Rat Ta’Mango: The fruity future of blues rock

Rat Ta'mango at Ed Castle. Image credit: Jack Brookes
Rat Ta'mango at Ed Castle. Image credit: Jack Brookes

Well, it’s pretty safe to say the future of music in Adelaide is in some very talented, capable hands after seeing Rat Ta’Mango celebrate the release of their self-titled debut EP at the Ed Castle on Friday the 19th of August.

With an August residency at Cherry Bar in Melbourne, we can’t fail to see these guys well on their way to a bright future in music. They attracted attention in 2016 with their debut single ‘Let It Go’, and their self-titled EP is bound to turn heads as it explores a unique blend of blues, roots and good ol’ fashioned rock ‘n’ roll.

In a fantastic Friday night display of melodious mirth, Rat Ta’Mango was joined by local roots aficionado Ollie English as well South Australia’s funkiest bunch of misfits, Slick Arnold.

Now, you may have been hearing the name ‘Ollie English’ around town over the past year or so, and for good reason. This was our first English experience, so I had absolutely no idea what to expect, but things looked good when Ollie and his compatriots took the stage, dressed like The Boss and his E-Street Band.

With a decent, if slightly timid crowd lingering a little away from the stage, it was up to Adelaide’s Bruce Springsteen lookalike to make them feel at ease. All it took was the first lyric of the first song, and that timid crowd was transformed into an awestricken mass of admiration. The melting blob of bodies edged closer as it heard the dulcet tones produced by this man’s vocal chords.

He sounded not like The Boss, but like what I imagine would emanate if James Brown and Otis Redding’s voices were fused together. The audience was entranced, from start to finish, by these enigmatic vocals.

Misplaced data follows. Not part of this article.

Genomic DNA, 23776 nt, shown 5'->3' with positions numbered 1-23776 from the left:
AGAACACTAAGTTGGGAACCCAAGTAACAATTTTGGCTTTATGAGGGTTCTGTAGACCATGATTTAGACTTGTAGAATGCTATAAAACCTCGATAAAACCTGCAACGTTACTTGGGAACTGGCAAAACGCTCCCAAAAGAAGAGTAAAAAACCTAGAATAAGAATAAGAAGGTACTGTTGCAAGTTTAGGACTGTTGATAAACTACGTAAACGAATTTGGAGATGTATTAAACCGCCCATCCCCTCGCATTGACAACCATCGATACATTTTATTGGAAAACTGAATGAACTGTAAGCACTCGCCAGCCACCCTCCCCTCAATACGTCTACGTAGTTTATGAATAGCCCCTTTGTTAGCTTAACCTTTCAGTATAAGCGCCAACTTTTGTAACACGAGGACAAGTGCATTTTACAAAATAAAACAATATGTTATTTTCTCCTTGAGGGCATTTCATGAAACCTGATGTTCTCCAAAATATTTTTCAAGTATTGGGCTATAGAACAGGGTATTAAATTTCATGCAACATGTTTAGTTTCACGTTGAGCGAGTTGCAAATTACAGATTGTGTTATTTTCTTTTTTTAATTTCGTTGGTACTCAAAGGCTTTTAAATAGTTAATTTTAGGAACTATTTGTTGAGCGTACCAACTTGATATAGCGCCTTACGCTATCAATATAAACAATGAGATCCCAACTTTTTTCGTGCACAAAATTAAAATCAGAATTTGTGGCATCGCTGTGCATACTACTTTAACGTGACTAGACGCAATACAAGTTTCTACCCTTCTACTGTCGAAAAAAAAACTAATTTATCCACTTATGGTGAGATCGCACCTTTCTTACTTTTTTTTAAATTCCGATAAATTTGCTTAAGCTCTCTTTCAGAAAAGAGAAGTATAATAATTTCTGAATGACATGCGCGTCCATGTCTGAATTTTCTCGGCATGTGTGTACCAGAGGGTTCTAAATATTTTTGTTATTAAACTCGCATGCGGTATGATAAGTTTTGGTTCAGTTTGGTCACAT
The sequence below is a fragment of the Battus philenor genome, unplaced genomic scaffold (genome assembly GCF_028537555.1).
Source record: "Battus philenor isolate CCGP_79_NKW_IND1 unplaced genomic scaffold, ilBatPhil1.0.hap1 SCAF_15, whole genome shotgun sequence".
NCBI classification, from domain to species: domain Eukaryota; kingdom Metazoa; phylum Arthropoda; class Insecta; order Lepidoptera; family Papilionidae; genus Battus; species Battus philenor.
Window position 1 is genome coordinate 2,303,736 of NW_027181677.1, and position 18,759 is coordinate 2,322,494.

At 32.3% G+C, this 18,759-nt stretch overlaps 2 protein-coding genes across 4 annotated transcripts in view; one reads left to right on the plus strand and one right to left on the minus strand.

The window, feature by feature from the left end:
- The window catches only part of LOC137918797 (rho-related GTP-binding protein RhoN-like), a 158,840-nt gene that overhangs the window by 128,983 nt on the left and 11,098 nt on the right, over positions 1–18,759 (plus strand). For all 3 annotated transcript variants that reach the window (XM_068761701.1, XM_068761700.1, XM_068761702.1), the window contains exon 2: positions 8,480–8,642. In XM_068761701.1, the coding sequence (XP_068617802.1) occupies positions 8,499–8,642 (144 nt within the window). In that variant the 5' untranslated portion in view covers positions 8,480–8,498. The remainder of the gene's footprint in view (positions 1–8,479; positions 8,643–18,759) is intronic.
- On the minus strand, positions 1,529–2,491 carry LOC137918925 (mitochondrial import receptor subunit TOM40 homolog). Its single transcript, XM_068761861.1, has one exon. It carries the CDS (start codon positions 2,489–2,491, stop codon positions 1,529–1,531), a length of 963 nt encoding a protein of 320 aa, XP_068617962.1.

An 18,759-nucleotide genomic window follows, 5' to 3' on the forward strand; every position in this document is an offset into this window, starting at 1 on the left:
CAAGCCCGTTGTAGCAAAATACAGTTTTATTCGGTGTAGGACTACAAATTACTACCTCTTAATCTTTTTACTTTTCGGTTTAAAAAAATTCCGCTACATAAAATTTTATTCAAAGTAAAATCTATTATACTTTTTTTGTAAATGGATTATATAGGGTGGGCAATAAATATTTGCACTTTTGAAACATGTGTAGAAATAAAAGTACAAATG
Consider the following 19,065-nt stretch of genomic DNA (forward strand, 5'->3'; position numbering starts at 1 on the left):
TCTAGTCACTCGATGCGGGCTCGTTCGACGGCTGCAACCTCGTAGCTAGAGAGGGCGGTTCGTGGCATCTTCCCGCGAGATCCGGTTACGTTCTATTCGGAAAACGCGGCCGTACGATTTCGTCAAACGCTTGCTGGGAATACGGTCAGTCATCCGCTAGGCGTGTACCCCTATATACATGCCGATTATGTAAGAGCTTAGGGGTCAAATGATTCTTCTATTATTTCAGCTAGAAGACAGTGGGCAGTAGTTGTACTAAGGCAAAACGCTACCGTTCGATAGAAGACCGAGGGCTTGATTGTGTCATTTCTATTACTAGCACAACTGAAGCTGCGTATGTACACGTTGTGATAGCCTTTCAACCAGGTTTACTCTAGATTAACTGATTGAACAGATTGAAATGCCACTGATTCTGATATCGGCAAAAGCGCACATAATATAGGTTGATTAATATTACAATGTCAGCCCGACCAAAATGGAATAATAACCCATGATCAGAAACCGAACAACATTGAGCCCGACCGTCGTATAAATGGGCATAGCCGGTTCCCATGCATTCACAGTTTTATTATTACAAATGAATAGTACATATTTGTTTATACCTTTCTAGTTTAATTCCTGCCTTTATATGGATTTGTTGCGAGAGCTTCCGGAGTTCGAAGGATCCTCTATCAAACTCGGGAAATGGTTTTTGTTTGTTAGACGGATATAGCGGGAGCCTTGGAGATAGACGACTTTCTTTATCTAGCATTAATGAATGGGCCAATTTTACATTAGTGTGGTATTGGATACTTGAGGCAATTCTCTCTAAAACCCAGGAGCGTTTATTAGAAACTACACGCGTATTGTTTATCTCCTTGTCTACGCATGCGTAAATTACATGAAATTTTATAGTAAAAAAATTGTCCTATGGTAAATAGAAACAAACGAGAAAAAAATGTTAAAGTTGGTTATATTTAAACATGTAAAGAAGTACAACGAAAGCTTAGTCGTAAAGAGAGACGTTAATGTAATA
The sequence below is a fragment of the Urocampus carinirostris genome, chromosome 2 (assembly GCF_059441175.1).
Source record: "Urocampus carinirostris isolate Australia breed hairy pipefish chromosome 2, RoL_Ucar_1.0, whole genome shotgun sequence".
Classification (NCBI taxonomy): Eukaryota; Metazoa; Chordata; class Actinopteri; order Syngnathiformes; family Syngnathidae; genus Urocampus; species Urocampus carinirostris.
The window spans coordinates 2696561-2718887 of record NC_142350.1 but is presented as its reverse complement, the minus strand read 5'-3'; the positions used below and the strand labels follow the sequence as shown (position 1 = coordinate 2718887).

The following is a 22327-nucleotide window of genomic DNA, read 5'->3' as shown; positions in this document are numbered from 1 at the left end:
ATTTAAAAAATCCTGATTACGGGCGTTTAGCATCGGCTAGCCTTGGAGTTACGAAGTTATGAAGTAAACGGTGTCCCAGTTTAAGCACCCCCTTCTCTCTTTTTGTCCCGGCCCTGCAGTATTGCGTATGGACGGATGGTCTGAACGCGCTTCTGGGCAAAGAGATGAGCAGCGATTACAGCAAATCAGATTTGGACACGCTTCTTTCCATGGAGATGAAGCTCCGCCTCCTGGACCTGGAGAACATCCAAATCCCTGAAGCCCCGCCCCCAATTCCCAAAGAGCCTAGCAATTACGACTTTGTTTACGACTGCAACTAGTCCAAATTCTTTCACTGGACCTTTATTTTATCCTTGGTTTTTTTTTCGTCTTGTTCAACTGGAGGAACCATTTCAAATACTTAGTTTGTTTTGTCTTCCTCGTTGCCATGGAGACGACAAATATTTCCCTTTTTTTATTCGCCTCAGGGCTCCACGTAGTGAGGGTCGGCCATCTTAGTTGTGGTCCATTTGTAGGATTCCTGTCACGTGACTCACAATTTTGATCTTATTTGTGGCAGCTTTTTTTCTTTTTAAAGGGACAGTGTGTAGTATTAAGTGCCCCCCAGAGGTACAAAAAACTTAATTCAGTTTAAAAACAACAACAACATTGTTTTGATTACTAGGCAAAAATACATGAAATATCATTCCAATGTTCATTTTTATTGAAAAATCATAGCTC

Next up, Slick Arnold treated us to an extremely enthusiastic brand of Chili Peppers-inspired funk rock. The Barossa Valley natives hurled themselves about the stage, snapping the crowd out of its Ollie English-induced hypnosis. With a lot of RHCP, a little Pearl Jam, a sprinkling of Delta Riggs and vocals reminiscent of Queens of the Stone Age front man Josh Homme, it’s clear to see why Rat Ta’Mango wanted these guys on the bill.

After a flourishing final drum solo from the funky three-piece that probably got a little out of hand—as all good drum solos should—it was time for the main event. Ever cool, calm and collected, the three members of Rat Ta’Mango floated up to the stage as the now-buzzing crowd scuttled closer still.

“We’ll be the worst band here tonight,” singer and guitarist Paris had said humbly, earlier in the evening. While it was near impossible to find flaws with any of the acts, though, he and his two bandmates absolutely stole the show.

Showcasing original songs, new and old, Rat Ta’Mango further announced itself as a name to remember for years to come. The boys bent the frenzied crowd to their will with instrumental prowess the likes of which today is hard to come by. Paris’ ubiquitous, velvety vocals rang out over fuzzy yet somehow smooth guitar and bass riffs.

Having somewhat of a cult following already, Rat Ta’Mango was certainly the crowd favourite, at one stage getting a few audience members up on stage with maracas and tambourines. The highlight, however, would have to have been their encore performance. The crowd chanted pleadingly as the boys made the move to depart the stage and, obligingly, with a wry smile at his two mates, Paris picked his guitar back up.

“This is a song we wrote on the way here,” he said with a cheeky grin, before breaking out into Cream’s ‘Sunshine Of Your Love’ and then bringing the house down with a flawless transition into ‘Half Full Glass Of Wine’ by Tame Impala, and THEN for the finale, seamlessly melting into ‘Seven Nation Army’. A three-way mashup for the ages, this was the perfect way to conclude a fantastic display of home-grown musical endowment.

Above all, though, it was fantastic to see such a substantial crowd turning up to see these up-and-coming local acts perform. Seriously, the Adelaide music scene is where it’s at right now.

You can check out these local legends’ EP here and find all three bands on Triple J Unearthed; check them out and give them some well-deserved love!

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